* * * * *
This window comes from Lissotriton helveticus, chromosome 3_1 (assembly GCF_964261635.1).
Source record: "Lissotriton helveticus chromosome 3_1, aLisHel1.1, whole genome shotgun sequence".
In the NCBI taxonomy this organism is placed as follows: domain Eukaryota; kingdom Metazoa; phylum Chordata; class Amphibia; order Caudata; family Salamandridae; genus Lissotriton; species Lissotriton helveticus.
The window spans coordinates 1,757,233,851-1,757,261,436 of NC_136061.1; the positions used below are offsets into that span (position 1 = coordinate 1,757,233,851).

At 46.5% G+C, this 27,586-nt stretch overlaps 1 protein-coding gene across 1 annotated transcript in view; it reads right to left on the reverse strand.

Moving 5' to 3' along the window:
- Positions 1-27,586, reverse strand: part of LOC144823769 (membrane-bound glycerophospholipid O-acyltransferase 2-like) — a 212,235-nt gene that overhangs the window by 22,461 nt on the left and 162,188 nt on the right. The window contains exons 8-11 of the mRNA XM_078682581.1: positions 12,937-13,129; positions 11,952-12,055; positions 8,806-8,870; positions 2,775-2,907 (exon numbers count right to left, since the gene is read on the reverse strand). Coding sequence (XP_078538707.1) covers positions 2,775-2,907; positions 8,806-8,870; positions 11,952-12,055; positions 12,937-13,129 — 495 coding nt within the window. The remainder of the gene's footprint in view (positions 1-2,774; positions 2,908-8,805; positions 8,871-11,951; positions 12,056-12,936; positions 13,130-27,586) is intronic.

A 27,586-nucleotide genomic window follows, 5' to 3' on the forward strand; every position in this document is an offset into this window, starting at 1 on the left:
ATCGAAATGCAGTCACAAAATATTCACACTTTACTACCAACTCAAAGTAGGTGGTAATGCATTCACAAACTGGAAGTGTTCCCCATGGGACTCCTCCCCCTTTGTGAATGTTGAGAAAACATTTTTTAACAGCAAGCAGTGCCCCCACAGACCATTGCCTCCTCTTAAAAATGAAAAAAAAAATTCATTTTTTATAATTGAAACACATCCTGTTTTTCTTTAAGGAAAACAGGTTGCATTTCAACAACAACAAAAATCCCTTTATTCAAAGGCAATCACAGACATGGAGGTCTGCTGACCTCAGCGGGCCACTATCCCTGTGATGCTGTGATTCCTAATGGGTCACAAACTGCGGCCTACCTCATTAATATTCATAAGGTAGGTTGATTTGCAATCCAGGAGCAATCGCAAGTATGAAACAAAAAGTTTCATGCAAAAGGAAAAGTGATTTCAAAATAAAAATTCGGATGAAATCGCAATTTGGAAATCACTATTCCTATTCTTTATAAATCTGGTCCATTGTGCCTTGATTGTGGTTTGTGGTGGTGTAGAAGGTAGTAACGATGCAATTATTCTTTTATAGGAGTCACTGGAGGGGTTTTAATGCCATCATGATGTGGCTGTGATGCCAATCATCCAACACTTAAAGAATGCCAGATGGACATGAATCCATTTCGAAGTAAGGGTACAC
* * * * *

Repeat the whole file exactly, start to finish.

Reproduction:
This window comes from Lissotriton helveticus, chromosome 3_1 (assembly GCF_964261635.1).
Source record: "Lissotriton helveticus chromosome 3_1, aLisHel1.1, whole genome shotgun sequence".
In the NCBI taxonomy this organism is placed as follows: domain Eukaryota; kingdom Metazoa; phylum Chordata; class Amphibia; order Caudata; family Salamandridae; genus Lissotriton; species Lissotriton helveticus.
The window spans coordinates 1,757,233,851-1,757,261,436 of NC_136061.1; the positions used below are offsets into that span (position 1 = coordinate 1,757,233,851).

At 46.5% G+C, this 27,586-nt stretch overlaps 1 protein-coding gene across 1 annotated transcript in view; it reads right to left on the reverse strand.

Moving 5' to 3' along the window:
- Positions 1-27,586, reverse strand: part of LOC144823769 (membrane-bound glycerophospholipid O-acyltransferase 2-like) — a 212,235-nt gene that overhangs the window by 22,461 nt on the left and 162,188 nt on the right. The window contains exons 8-11 of the mRNA XM_078682581.1: positions 12,937-13,129; positions 11,952-12,055; positions 8,806-8,870; positions 2,775-2,907 (exon numbers count right to left, since the gene is read on the reverse strand). Coding sequence (XP_078538707.1) covers positions 2,775-2,907; positions 8,806-8,870; positions 11,952-12,055; positions 12,937-13,129 — 495 coding nt within the window. The remainder of the gene's footprint in view (positions 1-2,774; positions 2,908-8,805; positions 8,871-11,951; positions 12,056-12,936; positions 13,130-27,586) is intronic.

A 27,586-nucleotide genomic window follows, 5' to 3' on the forward strand; every position in this document is an offset into this window, starting at 1 on the left:
ATCGAAATGCAGTCACAAAATATTCACACTTTACTACCAACTCAAAGTAGGTGGTAATGCATTCACAAACTGGAAGTGTTCCCCATGGGACTCCTCCCCCTTTGTGAATGTTGAGAAAACATTTTTTAACAGCAAGCAGTGCCCCCACAGACCATTGCCTCCTCTTAAAAATGAAAAAAAAAATTCATTTTTTATAATTGAAACACATCCTGTTTTTCTTTAAGGAAAACAGGTTGCATTTCAACAACAACAAAAATCCCTTTATTCAAAGGCAATCACAGACATGGAGGTCTGCTGACCTCAGCGGGCCACTATCCCTGTGATGCTGTGATTCCTAATGGGTCACAAACTGCGGCCTACCTCATTAATATTCATAAGGTAGGTTGATTTGCAATCCAGGAGCAATCGCAAGTATGAAACAAAAAGTTTCATGCAAAAGGAAAAGTGATTTCAAAATAAAAATTCGGATGAAATCGCAATTTGGAAATCACTATTCCTATTCTTTATAAATCTGGTCCATTGTGCCTTGATTGTGGTTTGTGGTGGTGTAGAAGGTAGTAACGATGCAATTATTCTTTTATAGGAGTCACTGGAGGGGTTTTAATGCCATCATGATGTGGCTGTGATGCCAATCATCCAACACTTAAAGAATGCCAGATGGACATGAATCCATTTCGAAGTAAGGGTACAC